Posts Tagged ‘Thanksgiving traditions New York City’

Waiting for Thanksgiving dinner at a Bronx orphanage

November 21, 2022

Thanksgiving in early 20th century New York City wasn’t just celebrated in private homes and expensive hotel restaurants. Institutions of all kinds across Gotham also honored the holiday with their own commemorative dinners.

Hospitals, facilities for the poor, sick, and aged, and even city prisons served up a special Thanksgiving meal—usually along with speeches by important guests and often religious sermons.

Orphanages also celebrated Thanksgiving. This photo (above) shows more than 100 young residents sitting at long, linen-draped tables inside the girls’ dining room at the Roman Catholic Orphan Society in the Bronx. The orphanage was built in 1902, relocated from an older building on Fifth Avenue in Midtown.

A boys’ dining room operated in a building next door. Together, both the girls’ and boys’ buildings could house up to 1,600 residents at a time, according to nycago.org.

These uniform-clad, unsmiling girls look like they’re on their best behavior. I wish we knew exactly what their Thanksgiving menu offered…and what their adult lives were like.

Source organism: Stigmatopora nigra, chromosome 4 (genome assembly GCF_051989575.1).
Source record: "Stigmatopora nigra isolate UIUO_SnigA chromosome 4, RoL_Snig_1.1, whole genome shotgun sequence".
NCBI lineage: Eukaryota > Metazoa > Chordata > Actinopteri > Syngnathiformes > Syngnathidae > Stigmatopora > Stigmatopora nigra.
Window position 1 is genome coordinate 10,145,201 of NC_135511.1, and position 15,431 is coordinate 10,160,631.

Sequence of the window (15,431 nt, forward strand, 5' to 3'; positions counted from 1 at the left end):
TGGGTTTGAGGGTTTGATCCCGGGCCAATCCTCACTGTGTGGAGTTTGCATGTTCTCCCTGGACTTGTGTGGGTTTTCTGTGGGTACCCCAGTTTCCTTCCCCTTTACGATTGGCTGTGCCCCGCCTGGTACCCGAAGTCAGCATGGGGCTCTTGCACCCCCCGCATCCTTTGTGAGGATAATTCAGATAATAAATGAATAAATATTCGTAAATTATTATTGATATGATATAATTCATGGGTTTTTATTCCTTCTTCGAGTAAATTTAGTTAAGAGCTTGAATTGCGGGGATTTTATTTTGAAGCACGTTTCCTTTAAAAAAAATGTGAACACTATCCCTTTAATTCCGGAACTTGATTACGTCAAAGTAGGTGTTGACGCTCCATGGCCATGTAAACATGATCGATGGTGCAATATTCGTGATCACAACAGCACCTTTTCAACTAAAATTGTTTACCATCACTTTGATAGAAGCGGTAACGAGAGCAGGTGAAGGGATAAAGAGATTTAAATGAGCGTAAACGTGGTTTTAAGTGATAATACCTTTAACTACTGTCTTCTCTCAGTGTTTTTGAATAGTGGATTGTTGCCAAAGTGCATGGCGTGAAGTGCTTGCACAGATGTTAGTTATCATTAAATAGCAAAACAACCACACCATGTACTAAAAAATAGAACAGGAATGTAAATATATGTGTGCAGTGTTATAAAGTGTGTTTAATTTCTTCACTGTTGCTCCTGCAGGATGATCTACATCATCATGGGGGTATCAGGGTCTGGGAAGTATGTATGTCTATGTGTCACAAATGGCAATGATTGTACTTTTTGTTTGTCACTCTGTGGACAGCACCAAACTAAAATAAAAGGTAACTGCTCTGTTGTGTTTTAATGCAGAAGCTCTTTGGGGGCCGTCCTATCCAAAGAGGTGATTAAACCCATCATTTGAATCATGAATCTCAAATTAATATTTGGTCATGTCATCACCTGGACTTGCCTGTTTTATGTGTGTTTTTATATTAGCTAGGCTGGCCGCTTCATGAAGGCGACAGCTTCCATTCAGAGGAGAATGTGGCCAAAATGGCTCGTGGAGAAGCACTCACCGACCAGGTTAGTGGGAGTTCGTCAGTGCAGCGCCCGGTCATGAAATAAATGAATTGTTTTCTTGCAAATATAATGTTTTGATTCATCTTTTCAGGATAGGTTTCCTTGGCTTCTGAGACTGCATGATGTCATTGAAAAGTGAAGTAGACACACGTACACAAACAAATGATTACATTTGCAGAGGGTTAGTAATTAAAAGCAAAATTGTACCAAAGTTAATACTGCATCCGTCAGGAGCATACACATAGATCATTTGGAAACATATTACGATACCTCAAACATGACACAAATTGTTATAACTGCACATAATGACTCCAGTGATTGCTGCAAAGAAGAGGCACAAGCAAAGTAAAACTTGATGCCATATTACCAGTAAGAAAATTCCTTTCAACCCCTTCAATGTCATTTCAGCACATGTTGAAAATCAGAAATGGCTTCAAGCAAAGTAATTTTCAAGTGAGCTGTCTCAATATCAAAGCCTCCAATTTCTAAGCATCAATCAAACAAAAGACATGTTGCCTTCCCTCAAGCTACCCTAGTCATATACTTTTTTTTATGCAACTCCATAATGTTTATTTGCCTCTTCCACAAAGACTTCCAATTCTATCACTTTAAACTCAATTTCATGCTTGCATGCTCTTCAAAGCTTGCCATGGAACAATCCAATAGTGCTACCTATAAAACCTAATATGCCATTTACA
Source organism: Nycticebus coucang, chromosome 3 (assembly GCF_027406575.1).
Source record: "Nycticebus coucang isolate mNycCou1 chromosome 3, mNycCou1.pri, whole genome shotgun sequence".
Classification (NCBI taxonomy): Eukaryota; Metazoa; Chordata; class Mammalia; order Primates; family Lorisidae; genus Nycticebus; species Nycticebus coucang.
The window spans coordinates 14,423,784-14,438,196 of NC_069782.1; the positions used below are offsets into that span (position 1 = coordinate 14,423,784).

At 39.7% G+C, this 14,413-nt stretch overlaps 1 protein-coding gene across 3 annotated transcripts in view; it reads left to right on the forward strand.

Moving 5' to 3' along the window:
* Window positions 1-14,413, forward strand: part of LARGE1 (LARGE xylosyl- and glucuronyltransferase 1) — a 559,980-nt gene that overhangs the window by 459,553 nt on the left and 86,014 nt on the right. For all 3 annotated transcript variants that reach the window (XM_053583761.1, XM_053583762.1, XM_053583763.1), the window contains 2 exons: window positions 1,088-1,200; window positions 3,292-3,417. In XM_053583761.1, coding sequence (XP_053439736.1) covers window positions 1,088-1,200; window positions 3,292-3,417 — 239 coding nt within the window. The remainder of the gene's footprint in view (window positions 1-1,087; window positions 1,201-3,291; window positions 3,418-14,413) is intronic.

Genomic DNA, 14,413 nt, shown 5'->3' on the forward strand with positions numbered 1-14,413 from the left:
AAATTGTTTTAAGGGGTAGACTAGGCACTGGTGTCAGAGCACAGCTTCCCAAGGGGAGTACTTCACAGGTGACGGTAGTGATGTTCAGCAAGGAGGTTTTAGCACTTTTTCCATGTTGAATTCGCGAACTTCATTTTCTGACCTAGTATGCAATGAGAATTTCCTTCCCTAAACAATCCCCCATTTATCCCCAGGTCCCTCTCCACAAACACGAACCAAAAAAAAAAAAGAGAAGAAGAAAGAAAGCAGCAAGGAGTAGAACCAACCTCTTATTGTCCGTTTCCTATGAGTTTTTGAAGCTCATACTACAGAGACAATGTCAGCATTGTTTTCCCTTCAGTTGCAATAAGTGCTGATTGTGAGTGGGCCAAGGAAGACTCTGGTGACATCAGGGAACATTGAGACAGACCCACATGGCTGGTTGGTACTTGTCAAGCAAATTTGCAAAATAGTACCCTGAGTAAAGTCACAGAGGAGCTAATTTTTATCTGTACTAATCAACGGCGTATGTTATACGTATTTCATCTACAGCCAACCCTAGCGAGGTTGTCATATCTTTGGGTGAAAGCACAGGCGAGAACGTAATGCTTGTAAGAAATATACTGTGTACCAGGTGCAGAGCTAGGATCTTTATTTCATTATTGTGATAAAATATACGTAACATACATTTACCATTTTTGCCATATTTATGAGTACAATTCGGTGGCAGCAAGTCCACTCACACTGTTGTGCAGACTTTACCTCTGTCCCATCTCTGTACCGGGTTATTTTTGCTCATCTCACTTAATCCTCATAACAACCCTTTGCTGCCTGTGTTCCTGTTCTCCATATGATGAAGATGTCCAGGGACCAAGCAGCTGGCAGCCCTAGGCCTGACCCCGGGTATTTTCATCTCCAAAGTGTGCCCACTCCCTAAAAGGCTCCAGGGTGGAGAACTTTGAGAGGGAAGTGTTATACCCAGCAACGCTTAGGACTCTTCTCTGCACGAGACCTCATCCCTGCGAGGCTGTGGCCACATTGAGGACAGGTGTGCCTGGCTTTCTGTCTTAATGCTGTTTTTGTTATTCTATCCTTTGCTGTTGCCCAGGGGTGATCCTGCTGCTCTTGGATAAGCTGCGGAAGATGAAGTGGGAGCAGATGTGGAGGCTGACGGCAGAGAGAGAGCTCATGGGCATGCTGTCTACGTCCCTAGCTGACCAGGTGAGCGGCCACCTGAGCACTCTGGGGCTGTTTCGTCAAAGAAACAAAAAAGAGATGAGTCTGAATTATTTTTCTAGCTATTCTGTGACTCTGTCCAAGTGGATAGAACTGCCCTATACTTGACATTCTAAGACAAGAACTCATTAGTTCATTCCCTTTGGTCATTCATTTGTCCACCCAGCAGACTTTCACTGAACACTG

You won’t find this handsome orphanage (above, in 1914) in the Bronx anymore. By the 1920s, thanks to a sizable reduction in the number or orphan residents, both buildings were abandoned and sold. The Bronx VA Hospital took its place.

[Photos: New-York Historical Society]

A turkey dinner at the Municipal Lodging House

November 24, 2016

It’s Thanksgiving Day, 1931, in New York City.

By early 1932, one in three city residents will be out of work. Roughly 1.6 million were on the relief rolls, according to the Lower East Side Tenement Museum. Down and out New Yorkers began building a Hooverville in Central Park.

tdaymunicipallodginghouse

And an astounding 10,000 men waited for their turn to sit down to dinner at the Municipal Lodging House, the public city shelter for homeless men, women, and children at the foot of East 25th Street.

This New York City Department of Records photo captured a group of these men in bulky overcoats and hats. They’re young and old, mostly oblivious to the camera and focused only on consuming their turkey and potatoes.

Roasting a Thanksgiving turkey in a coal stove

November 27, 2014

Happy Thanksgiving cards became a thing around the turn of the last century; the New York Public Library’s Digital Gallery has a nice collection of them.

Thanksgivinggreetingfrontnypl

This one serves a dual purpose: it’s a cozy greeting with an angel and traditional harvest symbols . . . and an advertisement for the coal that powered late 19th century New York City stoves.

Thanksgivinggreeting1909nypl

Mr. Bohnenkamp, at 329 East 17th Street, surely had one in his townhouse kitchen! Jagels & Bellis was a coal wholesaler based in Hoboken.